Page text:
JOHANNESBURG — Rattled by a string of political scandals, a slumping economy, and a growing protest movement that’s swept across the country, it’s been a downbeat year for most South Africans.
Yet the country’s exhibitors have shown a remarkable ability to weather the storm, with strong performances by a number of local pics fueling optimism that the industry can build on the success of 2015, when total B.O. passed the billion-rand mark (around $74.1 million) for the first time.
Through the first half of 2016, South Africa’s National Film & Video Foundation (NFVF) recorded a 55% jump in B.O. for local pics over the same period last year. Breakout hits like Afrikaans-language romance “Vir Altyd” and romcom “Happiness is a Four-Letter Word” (pictured) have shattered records, while also showcasing an ability for local fare to succeed across genres.
“It’s a breakthrough year,” says Helen Kuun, of indie distrib Indigenous Film, who calls the numbers “spectacular in the context of the size of this market” and the country’s ongoing woes.
A murky economic forecast has certainly put the squeeze on many consumers. Nicolette Scheepers, chief of content and programming for Ster-Kinekor, South Africa’s largest theater chain, notes that the steep decline of the rand in the past year has had “a knock-on effect on the disposable income available for entertainment.”
Year-on-year admissions have been sliding, and the B.O. surge is largely being spurred by rising ticket prices, as well as the growing penetration of 3D and IMAX screens, and V.I.P. seating which commands premium prices.
Still, Scheepers says “attendances have begun to stabilize over the past 18 months, after a couple of years of steady decline.”
She adds, “Core audiences continue to frequent cinemas, particularly for blockbuster and family content.”
The strong performance by a handful of South African pics might not change the overall calculus for producers, though. Local market share last year was still just 6%, with the B.O. bonanza driven by Hollywood tentpoles “Furious 7,” “Minions,” “Avengers: Age of Ultron,” and “Star Wars: The Force Awakens.”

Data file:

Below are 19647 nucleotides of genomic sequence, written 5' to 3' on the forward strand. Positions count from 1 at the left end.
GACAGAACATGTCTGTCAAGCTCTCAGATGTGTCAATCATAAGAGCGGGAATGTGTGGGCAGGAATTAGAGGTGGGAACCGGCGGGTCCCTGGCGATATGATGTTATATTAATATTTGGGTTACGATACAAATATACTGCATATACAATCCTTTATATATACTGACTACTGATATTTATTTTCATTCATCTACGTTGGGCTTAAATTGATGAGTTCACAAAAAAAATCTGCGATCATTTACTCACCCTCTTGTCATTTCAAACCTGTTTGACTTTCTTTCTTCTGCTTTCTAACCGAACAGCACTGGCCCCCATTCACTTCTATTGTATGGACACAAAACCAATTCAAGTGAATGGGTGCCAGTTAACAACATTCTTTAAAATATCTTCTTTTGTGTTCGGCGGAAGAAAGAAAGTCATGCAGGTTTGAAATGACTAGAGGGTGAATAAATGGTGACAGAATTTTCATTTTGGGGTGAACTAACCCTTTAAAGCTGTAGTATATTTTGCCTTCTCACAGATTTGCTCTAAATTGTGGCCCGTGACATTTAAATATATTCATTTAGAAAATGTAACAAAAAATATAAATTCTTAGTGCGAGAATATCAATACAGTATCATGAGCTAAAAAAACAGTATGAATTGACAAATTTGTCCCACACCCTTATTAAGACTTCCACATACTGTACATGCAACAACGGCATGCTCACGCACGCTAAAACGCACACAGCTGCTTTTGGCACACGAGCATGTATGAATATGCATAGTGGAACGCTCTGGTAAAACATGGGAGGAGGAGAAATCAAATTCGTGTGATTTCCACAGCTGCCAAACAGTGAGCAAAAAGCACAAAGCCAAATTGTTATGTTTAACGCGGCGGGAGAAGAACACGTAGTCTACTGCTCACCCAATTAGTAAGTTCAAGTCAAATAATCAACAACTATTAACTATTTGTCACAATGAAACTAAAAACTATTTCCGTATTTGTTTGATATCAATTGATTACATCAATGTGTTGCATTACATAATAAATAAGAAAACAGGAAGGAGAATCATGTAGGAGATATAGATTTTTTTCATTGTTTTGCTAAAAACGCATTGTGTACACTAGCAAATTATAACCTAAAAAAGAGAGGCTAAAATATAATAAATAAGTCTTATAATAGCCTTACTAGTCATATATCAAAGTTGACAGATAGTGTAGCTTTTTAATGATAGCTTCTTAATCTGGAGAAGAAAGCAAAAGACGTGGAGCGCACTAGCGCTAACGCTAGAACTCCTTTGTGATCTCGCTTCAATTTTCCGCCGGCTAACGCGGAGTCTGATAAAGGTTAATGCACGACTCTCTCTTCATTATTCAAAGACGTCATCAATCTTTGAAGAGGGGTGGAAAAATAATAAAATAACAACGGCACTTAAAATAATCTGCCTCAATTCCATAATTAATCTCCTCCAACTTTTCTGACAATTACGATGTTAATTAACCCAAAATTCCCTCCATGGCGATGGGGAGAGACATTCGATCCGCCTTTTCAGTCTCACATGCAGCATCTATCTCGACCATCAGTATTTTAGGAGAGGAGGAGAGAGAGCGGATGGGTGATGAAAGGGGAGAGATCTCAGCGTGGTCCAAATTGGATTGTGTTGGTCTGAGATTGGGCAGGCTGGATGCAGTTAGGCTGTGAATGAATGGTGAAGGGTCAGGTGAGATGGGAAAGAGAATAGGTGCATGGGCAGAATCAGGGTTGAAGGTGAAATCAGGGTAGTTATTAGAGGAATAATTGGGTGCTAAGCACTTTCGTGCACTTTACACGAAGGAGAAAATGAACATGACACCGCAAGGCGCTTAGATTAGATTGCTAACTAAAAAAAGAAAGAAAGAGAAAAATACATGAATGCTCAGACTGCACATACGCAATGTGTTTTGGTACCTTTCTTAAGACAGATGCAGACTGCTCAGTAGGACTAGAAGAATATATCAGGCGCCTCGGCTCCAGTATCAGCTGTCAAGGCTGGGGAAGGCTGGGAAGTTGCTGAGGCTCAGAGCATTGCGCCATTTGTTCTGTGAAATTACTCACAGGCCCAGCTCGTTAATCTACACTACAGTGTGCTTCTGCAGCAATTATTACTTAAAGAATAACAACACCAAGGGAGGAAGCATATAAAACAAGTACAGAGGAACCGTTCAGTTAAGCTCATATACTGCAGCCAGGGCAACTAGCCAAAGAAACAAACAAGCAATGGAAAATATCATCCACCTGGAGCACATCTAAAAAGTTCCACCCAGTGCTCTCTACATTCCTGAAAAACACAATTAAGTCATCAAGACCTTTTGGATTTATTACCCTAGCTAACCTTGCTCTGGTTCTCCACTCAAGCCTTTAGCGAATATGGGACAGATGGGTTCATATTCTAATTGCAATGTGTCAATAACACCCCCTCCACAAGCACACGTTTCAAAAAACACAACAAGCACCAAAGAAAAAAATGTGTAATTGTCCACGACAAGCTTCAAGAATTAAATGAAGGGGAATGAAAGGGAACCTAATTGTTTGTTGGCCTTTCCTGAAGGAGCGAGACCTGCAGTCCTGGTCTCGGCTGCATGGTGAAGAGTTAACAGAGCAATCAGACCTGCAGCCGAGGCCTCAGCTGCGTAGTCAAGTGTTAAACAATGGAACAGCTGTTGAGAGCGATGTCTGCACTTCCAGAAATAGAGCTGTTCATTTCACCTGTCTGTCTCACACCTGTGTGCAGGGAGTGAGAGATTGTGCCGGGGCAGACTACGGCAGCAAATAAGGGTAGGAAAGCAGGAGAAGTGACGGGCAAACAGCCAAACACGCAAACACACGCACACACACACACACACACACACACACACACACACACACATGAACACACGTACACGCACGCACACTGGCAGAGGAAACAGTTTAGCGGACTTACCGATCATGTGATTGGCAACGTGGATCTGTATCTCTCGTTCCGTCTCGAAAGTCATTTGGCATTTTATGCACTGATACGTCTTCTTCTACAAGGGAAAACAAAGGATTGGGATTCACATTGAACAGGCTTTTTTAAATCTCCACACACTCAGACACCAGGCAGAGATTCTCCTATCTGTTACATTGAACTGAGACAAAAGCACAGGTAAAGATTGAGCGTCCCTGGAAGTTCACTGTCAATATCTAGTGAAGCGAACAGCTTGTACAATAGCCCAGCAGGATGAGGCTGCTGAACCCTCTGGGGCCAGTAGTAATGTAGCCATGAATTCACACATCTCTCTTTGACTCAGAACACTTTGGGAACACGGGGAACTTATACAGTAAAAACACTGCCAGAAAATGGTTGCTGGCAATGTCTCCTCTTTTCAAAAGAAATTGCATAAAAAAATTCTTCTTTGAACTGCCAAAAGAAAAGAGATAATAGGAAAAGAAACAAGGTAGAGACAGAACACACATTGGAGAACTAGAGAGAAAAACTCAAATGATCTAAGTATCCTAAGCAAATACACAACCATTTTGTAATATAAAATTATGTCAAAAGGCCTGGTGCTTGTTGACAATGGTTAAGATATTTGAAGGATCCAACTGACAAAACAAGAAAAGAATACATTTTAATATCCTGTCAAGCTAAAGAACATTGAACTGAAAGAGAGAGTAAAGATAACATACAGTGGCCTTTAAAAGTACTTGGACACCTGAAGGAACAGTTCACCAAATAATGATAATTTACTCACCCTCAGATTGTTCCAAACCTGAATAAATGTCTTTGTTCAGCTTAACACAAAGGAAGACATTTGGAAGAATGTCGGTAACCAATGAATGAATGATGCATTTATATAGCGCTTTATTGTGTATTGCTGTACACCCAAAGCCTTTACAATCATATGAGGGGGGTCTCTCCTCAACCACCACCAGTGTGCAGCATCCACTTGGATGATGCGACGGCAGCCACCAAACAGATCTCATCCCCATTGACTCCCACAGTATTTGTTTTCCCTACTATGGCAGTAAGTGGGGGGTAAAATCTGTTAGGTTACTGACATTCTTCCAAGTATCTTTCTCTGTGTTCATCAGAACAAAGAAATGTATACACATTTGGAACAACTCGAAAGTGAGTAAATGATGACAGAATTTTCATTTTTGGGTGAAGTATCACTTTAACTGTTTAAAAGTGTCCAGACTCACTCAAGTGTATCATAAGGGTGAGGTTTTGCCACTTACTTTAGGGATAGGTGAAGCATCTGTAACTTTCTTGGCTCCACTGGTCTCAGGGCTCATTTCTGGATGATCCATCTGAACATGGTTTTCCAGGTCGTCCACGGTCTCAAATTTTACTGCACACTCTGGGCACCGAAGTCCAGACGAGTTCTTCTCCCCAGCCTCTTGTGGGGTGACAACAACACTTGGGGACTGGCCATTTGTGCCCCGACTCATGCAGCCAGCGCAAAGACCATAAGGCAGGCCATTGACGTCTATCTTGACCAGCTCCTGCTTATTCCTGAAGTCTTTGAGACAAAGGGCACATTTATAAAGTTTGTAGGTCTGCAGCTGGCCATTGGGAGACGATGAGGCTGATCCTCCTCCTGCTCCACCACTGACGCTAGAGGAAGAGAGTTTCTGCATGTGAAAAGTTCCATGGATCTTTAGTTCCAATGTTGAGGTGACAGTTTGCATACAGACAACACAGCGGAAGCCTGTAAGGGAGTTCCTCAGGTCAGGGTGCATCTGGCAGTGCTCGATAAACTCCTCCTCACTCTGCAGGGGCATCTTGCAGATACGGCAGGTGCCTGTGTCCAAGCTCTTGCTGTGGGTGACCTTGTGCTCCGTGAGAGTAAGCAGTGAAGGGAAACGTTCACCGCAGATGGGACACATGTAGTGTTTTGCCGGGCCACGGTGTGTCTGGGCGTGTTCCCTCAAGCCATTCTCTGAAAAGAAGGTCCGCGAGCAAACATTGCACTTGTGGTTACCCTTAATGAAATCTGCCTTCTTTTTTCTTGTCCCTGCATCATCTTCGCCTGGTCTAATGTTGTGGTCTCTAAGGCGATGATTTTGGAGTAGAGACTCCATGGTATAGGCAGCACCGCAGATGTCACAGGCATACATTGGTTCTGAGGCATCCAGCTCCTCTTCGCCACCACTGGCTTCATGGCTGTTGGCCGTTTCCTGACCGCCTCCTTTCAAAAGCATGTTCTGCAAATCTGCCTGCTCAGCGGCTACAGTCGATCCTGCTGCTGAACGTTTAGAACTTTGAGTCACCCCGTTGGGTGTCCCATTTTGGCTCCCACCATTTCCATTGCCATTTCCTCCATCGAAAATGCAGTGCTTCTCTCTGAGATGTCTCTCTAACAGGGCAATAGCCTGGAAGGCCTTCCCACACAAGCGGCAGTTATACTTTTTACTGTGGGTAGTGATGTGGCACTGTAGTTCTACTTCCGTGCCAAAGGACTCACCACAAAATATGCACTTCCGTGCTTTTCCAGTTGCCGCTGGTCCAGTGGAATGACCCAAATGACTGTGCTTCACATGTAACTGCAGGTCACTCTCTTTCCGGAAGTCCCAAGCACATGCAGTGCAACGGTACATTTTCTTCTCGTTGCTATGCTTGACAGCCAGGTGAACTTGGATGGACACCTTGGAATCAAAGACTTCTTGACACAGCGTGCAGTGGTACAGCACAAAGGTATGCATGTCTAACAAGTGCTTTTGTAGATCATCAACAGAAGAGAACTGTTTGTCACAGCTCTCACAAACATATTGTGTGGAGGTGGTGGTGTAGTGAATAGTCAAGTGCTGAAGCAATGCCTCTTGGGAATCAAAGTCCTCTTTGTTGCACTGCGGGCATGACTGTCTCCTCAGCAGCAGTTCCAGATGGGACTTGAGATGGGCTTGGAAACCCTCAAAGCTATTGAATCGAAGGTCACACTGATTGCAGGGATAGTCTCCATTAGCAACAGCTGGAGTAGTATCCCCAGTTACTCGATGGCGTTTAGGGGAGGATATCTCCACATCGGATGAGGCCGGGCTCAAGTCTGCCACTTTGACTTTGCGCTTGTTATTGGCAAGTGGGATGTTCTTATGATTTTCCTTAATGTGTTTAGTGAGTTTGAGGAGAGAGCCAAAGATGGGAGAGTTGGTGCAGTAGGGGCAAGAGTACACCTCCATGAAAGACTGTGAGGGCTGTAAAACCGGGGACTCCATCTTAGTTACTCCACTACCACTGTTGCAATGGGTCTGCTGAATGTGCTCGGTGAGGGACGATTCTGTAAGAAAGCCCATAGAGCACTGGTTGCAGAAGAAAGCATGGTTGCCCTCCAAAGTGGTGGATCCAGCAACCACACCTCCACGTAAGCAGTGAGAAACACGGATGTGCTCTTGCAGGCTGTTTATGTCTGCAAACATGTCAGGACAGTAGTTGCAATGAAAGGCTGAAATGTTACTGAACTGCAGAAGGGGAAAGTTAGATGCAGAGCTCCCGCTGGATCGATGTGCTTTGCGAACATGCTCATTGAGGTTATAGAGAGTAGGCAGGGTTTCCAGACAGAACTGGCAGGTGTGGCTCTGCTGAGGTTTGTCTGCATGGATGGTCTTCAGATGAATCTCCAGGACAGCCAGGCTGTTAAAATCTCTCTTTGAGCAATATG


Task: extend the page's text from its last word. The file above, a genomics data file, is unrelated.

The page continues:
As production has climbed in the past decade, with the country now releasing around 25-30 features a year, the B.O. success of hits like “Happiness,” which soared past the 10 million rand (around $741,000) benchmark, can’t hide the fact that most local releases flop.
“As the volume is increasing…the highs are really high, but the lows are pretty low,” says Kuun.
Breaking even for most films is a challenge, especially for an industry whose pics have historically recouped little from foreign sales. “You’ve got to make your cinema work in your home country,” says producer Jeremy Nathan. “At 10 million rand, it’s going to be impossible to recoup from cinema, TV sales,” and other revenue streams.
Local producers have long relied on robust funding from the South African government, which offers substantial support through NFVF grants, rebates from the Dept. of Trade and Industry, and funding from regional film offices. While government coin has extended the industry a lifeline, there are fears that few films can stand on their own legs, with Kuun speculating that if South African pics “had to be funded 100 percent commercially…there would be no films made.”
A promising trend has been the emergence of romcoms like “Happiness” and “Mrs. Right Guy,” whose all-black casts perhaps point toward a way forward for an industry that has long struggled to reach South Africa’s growing black middle class.
At a time when Tyler Perry and Kevin Hart can bring in boffo B.O. and “Black-ish” and “Atlanta” win over critics and auds alike, South African pics might also be able to strike a chord at last with foreign viewers who have typically tuned them out.
“There’s a potential to be part of the world market that wasn’t there before,” says Kuun.